Tricks to Try: The “POV”

This three part series seeks to highlight new perspectives on how to present your content. The Trove Studio staff is highly skilled in helping you transform your idea into a expertly produced final product, so let us know if this technique stands out to you as an approach you’d like to try! Be sure to check out part 2 and part 3 of the series.

How far are you willing to go to let someone step into the story you’re wishing to tell?

A more daring storyteller may wish to create an immersive experience for the viewer, rather than allowing the camera to serve as the stationary, all-knowing observer of your story. We welcome that challenge, and present to you a possible method to achieve it: the POV (or “point of view”) video allows the subject you’re covering to feel personal by making whatever the camera is doing feel as though it is happening to the viewer.

Whether you realize it or not, you’ve probably already seen what a product of this type of perspective looks like. Think about the sorts of shots one can get with a GoPro or a dashboard mounted camera, and you have an idea of what the POV film can look like. Although some may equate these sorts of films with the hard-to-watch shaky-cam accounts that dominate reality TV and documentary filmmaking, POV-framed films have the potential to feel raw, subjective, and even unpredictable which makes them incredibly engaging and fun to watch (especially when done smoothly which we can do!).

While you may not think your project could incorporate this technique, we’d encourage you to dig deep what elements of your process or service would a potential client or participant want to know more about? What would they most like to get a feel for? Perhaps most importantly: How could the experience they’ll be having be mimicked on camera? The way you answer any or all of these questions could dictate how well the POV style could work for your project.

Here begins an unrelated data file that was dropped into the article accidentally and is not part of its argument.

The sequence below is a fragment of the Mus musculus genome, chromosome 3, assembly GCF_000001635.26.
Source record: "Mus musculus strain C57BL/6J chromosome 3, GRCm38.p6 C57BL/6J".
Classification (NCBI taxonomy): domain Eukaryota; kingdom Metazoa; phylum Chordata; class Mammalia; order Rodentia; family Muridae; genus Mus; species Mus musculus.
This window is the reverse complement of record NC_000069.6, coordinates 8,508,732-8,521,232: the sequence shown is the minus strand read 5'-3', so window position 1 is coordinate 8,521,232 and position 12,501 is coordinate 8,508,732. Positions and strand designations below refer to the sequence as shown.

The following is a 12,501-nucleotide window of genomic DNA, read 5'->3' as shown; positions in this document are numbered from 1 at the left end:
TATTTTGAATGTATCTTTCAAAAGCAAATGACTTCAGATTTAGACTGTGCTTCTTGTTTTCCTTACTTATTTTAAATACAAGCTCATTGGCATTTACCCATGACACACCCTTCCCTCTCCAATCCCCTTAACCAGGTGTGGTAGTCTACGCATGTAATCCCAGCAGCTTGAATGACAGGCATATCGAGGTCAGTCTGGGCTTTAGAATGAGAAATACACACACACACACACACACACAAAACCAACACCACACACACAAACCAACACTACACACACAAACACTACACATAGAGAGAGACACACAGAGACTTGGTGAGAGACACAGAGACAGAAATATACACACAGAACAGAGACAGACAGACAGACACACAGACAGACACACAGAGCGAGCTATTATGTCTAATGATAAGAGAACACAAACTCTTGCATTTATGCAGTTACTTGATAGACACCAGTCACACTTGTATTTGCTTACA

Creativity and imagination are critical here. Think about watching a wedding from the unique but rarely chronicled viewpoint of the flower girl, for example. The angles and views you’d see would be starkly different from the ones we’re traditionally accustomed to seeing. Similarly, consider framing an instructional video from the perspective of a product user; this relatively rare view could illuminate elements of a process that are otherwise hard to capture with an objective filming method.

Use the POV style of filmmaking to go not just behind the scenes, but in the scene itself. Who knows what feelings or learning you could provoke in your viewers by taking this route?

We love telling stories in new and interesting ways, and would love to help you create an experience for your viewers using this perspective. If this is a method you’d like to use on your next project, please get in touch we’re happy to help you bring your vision to life!